The first of two new scanners for the Bridgetown Port will be in Barbados in two months.
Attorney General Dale Marshall gave this update this morning while reminding Barbadians that Government will be beefing up security with the addition of the two new container scanners.
Delivering remarks at the opening of the Caribbean Security Basin Initiative Commission meeting at Radisson Hotel, this morning, the AG said it was not good enough that only one scanner has been working at the Bridgetown Port over the last two years.
The Attorney General said “In order to make sure that our environment is not compromised, we have decided to commit the sum of $40 million, to acquire two new scanners, the first of which would be delivered within the next six to eight weeks. The second will be delivered certainly before the end of this year to ensure that we can target as great a percentage of container traffic coming into Barbados for scanning.
“And therefore the Advanced Cargo Information System (ACIS) is one that lends itself to Barbados, and it is one that would see our support.
“A lot of what we are doing now though, had its genesis over ten years ago. It is ironic that the occasion for a lot of our security initiatives had to do with the sport that Barbados and the rest of the Caribbean enjoy so much, that being cricket. One would think that the cricketing environment is an occasion of festivity and laughter and revelry and celebration,” he said.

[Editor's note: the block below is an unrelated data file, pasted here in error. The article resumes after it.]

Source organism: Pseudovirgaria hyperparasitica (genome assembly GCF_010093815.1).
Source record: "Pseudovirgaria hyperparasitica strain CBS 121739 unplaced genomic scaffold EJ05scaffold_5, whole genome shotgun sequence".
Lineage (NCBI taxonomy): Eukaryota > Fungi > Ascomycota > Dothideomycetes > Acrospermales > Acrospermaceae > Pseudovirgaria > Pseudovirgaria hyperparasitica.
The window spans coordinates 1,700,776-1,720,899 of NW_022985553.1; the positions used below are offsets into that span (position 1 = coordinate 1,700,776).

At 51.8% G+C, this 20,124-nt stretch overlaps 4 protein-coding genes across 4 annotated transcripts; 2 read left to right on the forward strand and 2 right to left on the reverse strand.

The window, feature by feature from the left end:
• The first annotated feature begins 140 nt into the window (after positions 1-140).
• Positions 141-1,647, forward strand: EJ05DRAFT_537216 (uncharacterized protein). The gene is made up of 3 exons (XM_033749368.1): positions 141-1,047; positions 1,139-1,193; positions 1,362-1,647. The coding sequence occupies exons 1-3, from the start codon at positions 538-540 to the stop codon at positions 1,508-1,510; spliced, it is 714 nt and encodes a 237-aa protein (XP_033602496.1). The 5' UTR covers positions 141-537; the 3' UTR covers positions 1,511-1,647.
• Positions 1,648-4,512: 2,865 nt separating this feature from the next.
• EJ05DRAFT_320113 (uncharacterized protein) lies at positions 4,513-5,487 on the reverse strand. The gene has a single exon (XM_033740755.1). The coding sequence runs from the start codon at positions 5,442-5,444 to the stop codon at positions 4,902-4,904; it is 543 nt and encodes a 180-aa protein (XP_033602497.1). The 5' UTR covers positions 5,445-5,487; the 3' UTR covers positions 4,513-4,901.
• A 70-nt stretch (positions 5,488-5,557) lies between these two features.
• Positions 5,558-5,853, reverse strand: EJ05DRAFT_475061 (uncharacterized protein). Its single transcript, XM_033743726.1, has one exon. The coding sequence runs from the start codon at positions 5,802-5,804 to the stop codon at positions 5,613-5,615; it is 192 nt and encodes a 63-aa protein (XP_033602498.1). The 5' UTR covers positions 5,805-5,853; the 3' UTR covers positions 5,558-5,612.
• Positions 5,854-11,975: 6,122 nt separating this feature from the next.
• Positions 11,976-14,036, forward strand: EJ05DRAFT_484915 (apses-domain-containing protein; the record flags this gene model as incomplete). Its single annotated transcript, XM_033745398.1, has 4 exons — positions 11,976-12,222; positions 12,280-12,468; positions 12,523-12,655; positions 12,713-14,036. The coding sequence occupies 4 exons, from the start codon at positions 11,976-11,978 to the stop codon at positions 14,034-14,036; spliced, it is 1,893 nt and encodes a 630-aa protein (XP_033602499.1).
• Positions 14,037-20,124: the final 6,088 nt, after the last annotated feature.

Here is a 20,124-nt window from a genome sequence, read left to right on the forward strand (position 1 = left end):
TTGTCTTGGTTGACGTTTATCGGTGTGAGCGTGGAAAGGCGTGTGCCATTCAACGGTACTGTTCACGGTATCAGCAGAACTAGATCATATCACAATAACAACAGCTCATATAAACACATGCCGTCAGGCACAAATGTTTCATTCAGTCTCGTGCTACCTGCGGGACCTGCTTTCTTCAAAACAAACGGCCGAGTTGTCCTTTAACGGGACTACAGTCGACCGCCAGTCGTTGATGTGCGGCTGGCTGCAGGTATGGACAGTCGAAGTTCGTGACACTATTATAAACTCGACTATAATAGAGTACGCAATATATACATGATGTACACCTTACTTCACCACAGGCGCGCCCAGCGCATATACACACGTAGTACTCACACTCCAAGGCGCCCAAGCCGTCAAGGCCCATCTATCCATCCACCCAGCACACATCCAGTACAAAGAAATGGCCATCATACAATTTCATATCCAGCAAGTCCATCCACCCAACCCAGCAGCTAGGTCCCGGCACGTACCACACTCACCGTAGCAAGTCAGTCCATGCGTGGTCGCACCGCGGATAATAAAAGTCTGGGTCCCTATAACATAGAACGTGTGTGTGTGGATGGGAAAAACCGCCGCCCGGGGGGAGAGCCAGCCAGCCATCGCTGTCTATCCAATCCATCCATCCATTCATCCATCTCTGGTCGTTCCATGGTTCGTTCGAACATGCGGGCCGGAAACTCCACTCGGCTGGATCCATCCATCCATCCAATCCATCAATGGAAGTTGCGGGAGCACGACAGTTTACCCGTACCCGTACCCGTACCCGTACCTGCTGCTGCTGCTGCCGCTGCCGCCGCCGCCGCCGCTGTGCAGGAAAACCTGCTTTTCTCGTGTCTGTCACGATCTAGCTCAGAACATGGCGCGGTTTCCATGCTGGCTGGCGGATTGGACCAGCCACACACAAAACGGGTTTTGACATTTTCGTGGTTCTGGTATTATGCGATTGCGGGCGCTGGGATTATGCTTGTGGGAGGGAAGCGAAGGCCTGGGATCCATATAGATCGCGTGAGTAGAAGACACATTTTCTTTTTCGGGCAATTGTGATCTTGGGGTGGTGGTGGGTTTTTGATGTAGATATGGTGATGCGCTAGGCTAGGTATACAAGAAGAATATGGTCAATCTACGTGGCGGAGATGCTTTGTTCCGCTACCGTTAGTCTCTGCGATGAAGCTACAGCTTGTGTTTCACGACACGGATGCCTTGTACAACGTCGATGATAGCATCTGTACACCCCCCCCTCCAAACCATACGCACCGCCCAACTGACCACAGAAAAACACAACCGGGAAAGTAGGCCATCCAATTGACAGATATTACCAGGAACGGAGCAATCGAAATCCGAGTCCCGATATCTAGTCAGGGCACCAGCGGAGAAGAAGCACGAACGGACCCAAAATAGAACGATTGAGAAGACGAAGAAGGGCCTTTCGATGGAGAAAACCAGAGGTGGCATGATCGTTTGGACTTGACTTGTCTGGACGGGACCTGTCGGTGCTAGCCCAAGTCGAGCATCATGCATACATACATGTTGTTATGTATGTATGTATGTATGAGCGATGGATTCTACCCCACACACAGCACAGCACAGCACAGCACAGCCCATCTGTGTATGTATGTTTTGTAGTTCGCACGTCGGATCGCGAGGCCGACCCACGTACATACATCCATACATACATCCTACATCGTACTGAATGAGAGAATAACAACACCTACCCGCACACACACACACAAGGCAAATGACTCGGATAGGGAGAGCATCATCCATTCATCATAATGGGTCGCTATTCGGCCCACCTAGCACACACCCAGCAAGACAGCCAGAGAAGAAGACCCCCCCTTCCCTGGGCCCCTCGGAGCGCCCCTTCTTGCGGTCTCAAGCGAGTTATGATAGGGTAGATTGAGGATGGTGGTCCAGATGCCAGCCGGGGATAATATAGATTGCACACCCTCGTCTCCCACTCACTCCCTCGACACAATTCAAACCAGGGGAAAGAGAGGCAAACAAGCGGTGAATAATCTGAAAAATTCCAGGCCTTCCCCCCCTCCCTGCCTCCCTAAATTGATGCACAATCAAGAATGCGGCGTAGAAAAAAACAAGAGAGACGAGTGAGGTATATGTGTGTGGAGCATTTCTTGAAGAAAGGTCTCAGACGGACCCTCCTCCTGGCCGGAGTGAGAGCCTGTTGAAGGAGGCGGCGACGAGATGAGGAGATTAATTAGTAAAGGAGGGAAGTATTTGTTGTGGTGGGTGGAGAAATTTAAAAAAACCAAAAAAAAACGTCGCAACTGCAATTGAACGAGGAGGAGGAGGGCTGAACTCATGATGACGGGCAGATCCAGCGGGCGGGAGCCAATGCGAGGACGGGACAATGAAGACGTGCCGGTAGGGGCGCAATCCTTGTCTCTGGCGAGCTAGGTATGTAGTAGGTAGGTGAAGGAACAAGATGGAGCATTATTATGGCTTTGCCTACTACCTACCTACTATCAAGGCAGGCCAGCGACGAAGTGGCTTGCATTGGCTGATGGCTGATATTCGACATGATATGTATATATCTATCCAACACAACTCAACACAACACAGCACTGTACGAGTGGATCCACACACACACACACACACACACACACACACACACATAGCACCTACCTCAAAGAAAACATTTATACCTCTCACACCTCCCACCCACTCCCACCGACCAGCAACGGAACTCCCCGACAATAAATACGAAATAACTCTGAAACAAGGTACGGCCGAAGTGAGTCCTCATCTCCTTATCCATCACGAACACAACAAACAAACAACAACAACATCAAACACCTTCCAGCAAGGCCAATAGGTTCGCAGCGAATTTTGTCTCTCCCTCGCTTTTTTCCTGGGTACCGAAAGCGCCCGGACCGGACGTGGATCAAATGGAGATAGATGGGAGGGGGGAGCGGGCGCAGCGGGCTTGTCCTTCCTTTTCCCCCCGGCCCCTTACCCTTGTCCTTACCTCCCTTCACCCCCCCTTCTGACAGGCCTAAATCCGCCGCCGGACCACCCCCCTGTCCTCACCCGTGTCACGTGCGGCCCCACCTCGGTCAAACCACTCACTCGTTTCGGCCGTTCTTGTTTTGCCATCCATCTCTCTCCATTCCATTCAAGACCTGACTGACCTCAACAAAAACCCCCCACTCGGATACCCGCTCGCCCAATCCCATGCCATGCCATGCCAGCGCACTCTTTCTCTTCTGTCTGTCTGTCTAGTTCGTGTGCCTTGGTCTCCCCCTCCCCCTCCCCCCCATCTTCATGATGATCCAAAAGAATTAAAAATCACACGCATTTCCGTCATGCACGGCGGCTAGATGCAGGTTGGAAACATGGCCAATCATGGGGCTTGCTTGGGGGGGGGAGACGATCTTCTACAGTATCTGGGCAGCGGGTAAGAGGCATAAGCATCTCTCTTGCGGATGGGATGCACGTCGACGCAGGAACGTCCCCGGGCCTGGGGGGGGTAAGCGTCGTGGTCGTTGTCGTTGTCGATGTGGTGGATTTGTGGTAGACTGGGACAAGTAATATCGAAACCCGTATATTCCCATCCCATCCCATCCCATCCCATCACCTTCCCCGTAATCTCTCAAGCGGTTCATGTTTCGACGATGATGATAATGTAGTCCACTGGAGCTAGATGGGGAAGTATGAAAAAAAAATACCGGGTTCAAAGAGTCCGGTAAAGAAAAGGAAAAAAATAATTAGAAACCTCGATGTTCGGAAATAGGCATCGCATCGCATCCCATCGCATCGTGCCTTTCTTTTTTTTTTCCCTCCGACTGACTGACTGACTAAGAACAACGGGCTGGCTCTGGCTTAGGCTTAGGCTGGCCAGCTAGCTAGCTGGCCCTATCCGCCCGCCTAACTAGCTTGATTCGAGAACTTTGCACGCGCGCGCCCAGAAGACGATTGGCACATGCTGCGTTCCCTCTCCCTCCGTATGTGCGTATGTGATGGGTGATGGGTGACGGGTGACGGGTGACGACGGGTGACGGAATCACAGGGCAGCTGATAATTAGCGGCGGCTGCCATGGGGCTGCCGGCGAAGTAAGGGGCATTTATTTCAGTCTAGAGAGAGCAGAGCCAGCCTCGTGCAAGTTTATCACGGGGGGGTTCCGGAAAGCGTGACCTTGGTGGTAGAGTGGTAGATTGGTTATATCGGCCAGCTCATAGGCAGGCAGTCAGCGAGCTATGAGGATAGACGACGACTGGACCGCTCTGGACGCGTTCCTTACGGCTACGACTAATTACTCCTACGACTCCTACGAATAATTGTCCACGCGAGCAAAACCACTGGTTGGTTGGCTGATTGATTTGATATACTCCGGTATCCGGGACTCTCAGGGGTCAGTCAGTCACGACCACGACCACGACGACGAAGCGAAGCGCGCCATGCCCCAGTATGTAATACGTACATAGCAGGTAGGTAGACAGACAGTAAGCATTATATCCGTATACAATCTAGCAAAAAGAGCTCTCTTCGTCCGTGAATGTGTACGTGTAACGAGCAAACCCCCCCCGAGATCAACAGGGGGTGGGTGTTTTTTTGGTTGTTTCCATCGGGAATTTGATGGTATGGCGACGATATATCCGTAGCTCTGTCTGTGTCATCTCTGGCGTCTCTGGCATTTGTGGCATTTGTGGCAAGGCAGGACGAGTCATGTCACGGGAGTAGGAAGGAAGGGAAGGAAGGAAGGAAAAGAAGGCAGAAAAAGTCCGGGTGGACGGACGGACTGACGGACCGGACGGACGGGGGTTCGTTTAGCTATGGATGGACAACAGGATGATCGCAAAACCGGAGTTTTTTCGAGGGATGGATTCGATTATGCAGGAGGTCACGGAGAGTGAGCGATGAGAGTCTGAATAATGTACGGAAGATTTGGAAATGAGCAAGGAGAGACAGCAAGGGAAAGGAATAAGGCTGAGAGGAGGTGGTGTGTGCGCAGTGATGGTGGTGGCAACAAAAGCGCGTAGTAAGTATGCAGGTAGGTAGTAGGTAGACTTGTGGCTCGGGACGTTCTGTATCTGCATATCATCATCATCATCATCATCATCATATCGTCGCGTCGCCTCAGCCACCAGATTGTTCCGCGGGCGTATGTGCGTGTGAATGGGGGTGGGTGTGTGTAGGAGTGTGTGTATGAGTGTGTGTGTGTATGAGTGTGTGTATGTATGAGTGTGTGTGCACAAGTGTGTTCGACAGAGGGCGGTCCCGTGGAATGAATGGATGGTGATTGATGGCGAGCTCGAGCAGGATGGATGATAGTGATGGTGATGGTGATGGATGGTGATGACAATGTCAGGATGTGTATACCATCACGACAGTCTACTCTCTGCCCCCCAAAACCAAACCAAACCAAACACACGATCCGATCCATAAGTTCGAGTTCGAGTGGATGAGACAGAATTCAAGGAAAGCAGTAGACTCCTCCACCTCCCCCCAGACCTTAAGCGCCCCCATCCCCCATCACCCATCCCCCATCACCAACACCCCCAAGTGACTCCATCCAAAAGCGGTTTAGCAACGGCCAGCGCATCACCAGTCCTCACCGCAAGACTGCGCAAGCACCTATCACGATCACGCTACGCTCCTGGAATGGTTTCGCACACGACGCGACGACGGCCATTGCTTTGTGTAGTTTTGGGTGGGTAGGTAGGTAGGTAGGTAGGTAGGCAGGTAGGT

The Attorney General noted that at the time when the Caribbean won the bid to host the largest cricket tournament in the world, CARICOM nations recognized that it in order to be a safe environment for visitors, security measures needed to be transformed.”
In February this year, Minister of Maritime Affairs and the Blue Economy Kirk Humphrey while addressing Barbados Labour Party (BLP), St Joseph constituency branch meeting, indicated that an alarming number of shipping containers has been entering the country through the Bridgetown Port without being scanned by customs officer, leaving a gaping opening for the importation of illegal firearms.
Humphrey said then that less than six per cent of the cargo leaving the port was being scanned.